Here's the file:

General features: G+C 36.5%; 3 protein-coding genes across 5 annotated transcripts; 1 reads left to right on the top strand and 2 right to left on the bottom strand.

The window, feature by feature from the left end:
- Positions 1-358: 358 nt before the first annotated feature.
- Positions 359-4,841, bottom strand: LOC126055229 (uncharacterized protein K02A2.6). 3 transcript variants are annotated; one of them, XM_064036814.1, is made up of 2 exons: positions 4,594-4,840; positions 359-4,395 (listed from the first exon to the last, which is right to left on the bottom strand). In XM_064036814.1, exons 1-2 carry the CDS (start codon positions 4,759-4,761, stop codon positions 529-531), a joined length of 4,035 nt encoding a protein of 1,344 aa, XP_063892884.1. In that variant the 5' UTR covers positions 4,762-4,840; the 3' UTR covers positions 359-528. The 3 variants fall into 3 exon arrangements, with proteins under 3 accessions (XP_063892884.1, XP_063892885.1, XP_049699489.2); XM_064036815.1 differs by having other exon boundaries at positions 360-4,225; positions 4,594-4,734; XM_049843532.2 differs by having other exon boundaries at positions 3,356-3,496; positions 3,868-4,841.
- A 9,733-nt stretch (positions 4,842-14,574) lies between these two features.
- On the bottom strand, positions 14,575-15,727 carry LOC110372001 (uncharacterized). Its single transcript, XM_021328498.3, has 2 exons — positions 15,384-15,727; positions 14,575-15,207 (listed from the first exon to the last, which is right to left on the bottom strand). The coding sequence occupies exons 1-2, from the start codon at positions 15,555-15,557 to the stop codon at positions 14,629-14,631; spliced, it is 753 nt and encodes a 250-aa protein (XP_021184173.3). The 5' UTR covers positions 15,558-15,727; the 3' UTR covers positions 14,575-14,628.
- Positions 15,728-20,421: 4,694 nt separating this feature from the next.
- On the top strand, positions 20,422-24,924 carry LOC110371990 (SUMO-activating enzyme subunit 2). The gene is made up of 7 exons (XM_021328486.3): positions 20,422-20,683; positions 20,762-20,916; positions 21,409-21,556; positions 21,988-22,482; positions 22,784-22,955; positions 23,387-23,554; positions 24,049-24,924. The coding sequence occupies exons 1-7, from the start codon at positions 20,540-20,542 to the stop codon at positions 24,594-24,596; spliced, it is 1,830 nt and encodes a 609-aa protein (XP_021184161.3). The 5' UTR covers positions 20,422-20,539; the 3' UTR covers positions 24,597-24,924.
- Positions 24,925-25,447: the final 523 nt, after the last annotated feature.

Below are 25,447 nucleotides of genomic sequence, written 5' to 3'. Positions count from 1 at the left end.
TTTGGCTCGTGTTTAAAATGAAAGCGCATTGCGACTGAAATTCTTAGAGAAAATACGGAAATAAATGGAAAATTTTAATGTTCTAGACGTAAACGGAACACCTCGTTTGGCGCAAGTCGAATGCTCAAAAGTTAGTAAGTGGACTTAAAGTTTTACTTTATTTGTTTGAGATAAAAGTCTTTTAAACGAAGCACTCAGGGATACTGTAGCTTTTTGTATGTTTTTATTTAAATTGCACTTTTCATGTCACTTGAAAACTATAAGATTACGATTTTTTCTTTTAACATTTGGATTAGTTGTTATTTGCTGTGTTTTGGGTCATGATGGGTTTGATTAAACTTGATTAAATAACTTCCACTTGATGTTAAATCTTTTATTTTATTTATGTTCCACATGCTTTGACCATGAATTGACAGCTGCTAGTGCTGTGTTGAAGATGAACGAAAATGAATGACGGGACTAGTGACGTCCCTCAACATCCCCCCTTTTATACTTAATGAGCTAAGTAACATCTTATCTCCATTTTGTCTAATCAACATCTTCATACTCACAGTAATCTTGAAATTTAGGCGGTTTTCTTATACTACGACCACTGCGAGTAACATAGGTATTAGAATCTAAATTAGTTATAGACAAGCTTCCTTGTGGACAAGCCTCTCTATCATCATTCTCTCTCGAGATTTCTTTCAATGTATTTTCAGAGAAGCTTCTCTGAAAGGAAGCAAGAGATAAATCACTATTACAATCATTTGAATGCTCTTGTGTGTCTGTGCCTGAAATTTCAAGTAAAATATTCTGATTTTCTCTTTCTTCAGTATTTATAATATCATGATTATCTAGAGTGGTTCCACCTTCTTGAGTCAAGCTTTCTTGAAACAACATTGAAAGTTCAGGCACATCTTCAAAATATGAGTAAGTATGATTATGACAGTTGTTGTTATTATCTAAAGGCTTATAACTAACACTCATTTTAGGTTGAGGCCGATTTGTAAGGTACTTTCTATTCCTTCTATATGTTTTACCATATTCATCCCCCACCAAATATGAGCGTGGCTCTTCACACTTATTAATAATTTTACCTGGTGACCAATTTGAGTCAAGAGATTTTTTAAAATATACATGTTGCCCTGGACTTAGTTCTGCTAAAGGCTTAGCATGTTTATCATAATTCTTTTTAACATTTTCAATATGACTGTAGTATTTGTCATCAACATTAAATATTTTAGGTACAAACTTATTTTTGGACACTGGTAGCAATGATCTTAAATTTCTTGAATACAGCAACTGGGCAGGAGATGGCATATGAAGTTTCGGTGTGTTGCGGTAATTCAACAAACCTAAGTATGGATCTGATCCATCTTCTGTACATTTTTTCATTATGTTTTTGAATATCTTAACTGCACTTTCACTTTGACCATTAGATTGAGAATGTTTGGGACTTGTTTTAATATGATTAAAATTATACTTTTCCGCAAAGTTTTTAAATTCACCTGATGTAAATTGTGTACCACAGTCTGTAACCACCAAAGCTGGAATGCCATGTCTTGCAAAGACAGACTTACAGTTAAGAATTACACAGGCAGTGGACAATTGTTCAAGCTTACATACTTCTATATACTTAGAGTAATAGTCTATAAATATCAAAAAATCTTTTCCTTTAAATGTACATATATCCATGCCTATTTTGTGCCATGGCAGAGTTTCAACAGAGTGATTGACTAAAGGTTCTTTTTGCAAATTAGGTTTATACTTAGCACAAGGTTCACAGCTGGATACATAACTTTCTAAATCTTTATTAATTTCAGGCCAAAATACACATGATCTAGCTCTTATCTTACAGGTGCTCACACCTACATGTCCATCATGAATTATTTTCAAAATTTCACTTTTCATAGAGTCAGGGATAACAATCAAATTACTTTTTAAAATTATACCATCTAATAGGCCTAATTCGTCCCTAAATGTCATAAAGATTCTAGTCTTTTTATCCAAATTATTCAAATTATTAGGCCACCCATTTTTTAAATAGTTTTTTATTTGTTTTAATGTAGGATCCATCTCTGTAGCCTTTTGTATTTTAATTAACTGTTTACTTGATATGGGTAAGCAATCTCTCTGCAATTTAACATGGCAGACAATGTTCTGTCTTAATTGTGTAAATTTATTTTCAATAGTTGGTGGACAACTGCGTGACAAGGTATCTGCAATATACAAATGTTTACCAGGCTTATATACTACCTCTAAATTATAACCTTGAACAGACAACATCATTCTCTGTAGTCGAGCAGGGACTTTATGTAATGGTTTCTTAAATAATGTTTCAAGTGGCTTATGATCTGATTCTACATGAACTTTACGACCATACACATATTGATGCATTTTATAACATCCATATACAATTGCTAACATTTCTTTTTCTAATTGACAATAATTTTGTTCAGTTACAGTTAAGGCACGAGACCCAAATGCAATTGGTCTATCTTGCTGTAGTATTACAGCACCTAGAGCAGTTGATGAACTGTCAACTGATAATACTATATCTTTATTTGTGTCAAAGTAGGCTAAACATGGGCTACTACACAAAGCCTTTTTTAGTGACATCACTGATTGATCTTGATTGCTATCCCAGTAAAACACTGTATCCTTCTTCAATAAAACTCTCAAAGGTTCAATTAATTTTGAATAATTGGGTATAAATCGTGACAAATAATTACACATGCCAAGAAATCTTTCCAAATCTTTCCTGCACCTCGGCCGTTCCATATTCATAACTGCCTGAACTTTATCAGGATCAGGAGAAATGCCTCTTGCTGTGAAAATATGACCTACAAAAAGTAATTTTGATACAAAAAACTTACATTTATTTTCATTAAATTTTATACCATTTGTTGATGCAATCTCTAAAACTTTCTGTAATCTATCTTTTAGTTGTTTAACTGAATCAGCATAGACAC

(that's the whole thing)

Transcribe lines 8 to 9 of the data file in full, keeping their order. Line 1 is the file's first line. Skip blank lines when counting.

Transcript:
- On the top strand, positions 20,422-24,924 carry LOC110371990 (SUMO-activating enzyme subunit 2). The gene is made up of 7 exons (XM_021328486.3): positions 20,422-20,683; positions 20,762-20,916; positions 21,409-21,556; positions 21,988-22,482; positions 22,784-22,955; positions 23,387-23,554; positions 24,049-24,924. The coding sequence occupies exons 1-7, from the start codon at positions 20,540-20,542 to the stop codon at positions 24,594-24,596; spliced, it is 1,830 nt and encodes a 609-aa protein (XP_021184161.3). The 5' UTR covers positions 20,422-20,539; the 3' UTR covers positions 24,597-24,924.
- Positions 24,925-25,447: the final 523 nt, after the last annotated feature.